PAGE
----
Friday, June 05, 2009
"The best director is the one you don't see." -- Billy Wilder
Someone asked me today why I like older movies better than new ones. This is not an easy question to answer to everyone’s satisfaction, but I will give it a try. They’re better.
This is not to say that all old films are great, but they are better on the whole. The level of storycraft in the older films is higher. It just is and as further proof I give you another example of a film I like—The Apartment.
Anyone who talks to me for about 30 seconds finds out that Billy Wilder is my favorite filmmaker. He understood how to tell a story as well as anyone in cinema ever has.
What makes him so good? No fat. Everything matters. He writes with the steady hand of a master surgeon. He is always advancing, plot, character, or theme. Sometimes all three.
He once boasted that there was never a phony shot in any of his movies. What he meant is that he never put his camera anywhere where it didn’t help to tell the story. He was not a show-off—he was a craftsman and a storyteller.
Just as with his camera shot choices he also never had a phony scene, sequence, character, or line. Everything matters. Every choice is made in the service of the story. No fat. Nothing phony.
So many modern-day filmmakers are trying so hard to be noticed. The shots are there to be noticed. The characters are there to be noticed. The editing is there to be noticed. It all has the effect of pulling us out if the story rather than pulling us in. All phony. All fat.
Wilder had a highly successful screenwriter career where he honed his storycraft before becoming a director. The story was always paramount with him. I tell my students that you are not the master of your story, but a slave to it. You must do what it needs, not what you want.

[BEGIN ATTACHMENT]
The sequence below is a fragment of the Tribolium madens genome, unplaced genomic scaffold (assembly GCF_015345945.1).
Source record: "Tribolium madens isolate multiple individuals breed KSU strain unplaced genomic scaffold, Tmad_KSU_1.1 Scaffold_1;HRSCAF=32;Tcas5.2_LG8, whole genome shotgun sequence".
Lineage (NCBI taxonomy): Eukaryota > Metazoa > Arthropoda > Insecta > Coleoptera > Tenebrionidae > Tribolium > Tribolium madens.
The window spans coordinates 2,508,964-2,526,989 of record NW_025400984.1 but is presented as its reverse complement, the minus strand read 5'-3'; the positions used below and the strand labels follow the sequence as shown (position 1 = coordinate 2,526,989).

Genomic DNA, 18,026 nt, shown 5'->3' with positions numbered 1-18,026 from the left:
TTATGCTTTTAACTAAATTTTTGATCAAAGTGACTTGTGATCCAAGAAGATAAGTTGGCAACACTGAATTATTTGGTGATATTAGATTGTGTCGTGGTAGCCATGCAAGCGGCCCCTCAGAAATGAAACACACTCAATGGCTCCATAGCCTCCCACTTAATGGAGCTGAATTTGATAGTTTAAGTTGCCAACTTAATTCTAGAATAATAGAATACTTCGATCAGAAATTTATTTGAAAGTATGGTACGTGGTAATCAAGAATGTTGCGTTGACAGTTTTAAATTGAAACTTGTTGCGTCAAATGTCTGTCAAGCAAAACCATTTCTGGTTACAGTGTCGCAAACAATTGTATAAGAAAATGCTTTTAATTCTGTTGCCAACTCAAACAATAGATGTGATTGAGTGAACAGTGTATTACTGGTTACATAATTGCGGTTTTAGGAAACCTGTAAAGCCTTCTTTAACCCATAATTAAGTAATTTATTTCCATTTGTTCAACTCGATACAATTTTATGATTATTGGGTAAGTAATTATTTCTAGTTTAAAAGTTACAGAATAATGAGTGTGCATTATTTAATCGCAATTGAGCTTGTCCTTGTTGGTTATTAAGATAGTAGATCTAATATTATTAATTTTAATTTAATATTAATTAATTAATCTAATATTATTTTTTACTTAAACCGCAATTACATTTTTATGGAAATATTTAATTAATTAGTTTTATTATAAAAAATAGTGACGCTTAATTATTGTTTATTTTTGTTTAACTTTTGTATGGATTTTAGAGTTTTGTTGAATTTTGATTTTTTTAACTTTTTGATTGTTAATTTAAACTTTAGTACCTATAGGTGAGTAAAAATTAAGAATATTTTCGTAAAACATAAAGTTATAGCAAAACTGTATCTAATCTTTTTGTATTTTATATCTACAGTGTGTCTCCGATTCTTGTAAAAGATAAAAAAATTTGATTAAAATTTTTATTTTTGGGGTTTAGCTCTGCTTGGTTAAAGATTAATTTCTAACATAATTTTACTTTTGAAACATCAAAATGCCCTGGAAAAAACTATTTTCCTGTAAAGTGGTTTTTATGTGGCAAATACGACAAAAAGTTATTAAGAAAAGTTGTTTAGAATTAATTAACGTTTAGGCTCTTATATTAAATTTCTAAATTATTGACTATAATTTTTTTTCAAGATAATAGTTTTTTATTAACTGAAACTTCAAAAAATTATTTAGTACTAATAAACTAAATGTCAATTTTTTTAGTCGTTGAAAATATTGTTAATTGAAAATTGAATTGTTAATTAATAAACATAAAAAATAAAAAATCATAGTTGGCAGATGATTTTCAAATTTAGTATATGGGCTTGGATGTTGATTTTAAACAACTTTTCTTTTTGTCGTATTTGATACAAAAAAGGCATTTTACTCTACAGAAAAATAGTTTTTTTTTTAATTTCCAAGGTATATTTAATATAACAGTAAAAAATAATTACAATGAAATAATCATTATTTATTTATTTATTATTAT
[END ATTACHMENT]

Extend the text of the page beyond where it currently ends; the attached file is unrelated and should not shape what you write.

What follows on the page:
On the surface The Apartment is about a man who lets the higher-ups in his office use his apartment to have adulterous affairs, and how he falls in love with one of the women. But there is a deeper story about two people who learn to value themselves enough to stop prostituting themselves.
It is a marvel of construction and the more you learn about story construction, the more you will marvel.
The film is a film made by a man at the top of his craft. In the 100-plus years that people have been making movies few have made one as good as The Apartment.
Do yourself a favor and see this film.
By the way, here are some screenwriting tips from Billy Wilder* himself:
1. The audience is fickle.
2. Grab ‘em by the throat and never let ‘em go.
3. Develop a clean line of action for your leading character.
4. Know where you’re going.
5. The more subtle and elegant you are in hiding your plot points, the better you are as a writer.
6. If you have a problem with the third act, the real problem is in the first act.
7. A tip from Lubitsch: Let the audience add up two plus two. They’ll love you forever.
8. In doing voice-overs, be careful not to describe what the audience already sees. Add to what they’re seeing.
9. The event that occurs at the second act curtain triggers the end of the movie.
10. The third act must build, build, build in tempo and action until the last event, and then—that’s it. Don’t hang around.
* Via Conversations with Wilder by Cameron Crowe